Boyhood and Girlhood
Digital History ID 632
A French missionary describes boyhood and girlhood among the Huron.
The usual and daily practice of the young boys is none other than drawing the bow and shooting the arrow, making it rise and glide in a straight line a little higher than the ground. They play a game with curved sticks, making them slide over the snow and hit a ball of light wood, just as is done in our parts; they learn to throw the prong with which they spear fish, and practice other little sports and exercises, and then they put in an appearance at the lodge at meal-times, or else when they feel hungry. But if a mother asks her son to go for water or wood or do some similar household service, he will reply to her that this is a girl's work and will do none of it....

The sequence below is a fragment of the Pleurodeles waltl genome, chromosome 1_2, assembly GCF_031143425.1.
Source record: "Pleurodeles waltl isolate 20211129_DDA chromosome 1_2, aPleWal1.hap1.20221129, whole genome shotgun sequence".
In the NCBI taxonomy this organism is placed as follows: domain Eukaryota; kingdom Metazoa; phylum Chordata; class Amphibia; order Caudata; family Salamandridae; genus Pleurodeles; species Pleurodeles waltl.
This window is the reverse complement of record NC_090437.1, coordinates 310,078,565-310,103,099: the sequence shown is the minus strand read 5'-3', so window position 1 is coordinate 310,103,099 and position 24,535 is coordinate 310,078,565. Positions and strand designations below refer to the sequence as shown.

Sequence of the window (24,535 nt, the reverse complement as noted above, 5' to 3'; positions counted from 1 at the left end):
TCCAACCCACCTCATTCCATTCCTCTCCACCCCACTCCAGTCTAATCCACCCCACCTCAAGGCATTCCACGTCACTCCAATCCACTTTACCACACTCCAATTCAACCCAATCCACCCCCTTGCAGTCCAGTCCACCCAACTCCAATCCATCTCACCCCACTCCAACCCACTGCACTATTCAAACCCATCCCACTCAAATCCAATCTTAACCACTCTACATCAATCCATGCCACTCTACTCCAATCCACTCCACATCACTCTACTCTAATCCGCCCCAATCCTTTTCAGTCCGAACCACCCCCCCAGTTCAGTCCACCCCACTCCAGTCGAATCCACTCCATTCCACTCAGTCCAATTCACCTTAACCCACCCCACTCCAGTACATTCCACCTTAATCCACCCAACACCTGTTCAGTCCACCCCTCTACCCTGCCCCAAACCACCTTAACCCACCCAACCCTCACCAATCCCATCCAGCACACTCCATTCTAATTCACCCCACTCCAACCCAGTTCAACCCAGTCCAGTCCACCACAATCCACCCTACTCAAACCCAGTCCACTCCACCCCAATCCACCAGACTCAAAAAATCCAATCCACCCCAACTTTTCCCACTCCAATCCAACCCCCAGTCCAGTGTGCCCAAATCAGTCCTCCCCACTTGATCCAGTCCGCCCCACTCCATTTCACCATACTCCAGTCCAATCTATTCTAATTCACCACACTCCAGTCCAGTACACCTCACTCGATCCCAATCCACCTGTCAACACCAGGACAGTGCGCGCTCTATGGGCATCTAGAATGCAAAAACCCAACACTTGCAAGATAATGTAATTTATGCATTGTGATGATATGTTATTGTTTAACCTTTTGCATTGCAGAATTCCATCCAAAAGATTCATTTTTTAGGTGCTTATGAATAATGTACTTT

Just as the little boys have their special training and teach one another to shoot with the bow as soon as they begin to walk, so also the little girls, whenever they begin to put one foot in front of the other, have a little stick put into their hands to train them and teach them early to pound corn, and when they are grown somewhat they also play various little games with their companions, and in the course of these small frolics they are trained quietly to perform trifling and petty household duties, sometimes also to do the evil that they see going on before their eyes...They vie with one another as to which shall have the most lovers....
Source: Gabriel Sagard, The Long Journey to the Country of the Hurons (1632), ed. by George M. Wrong, trans. by H.H. Langston (Toronto: Champlain Society, 1939).
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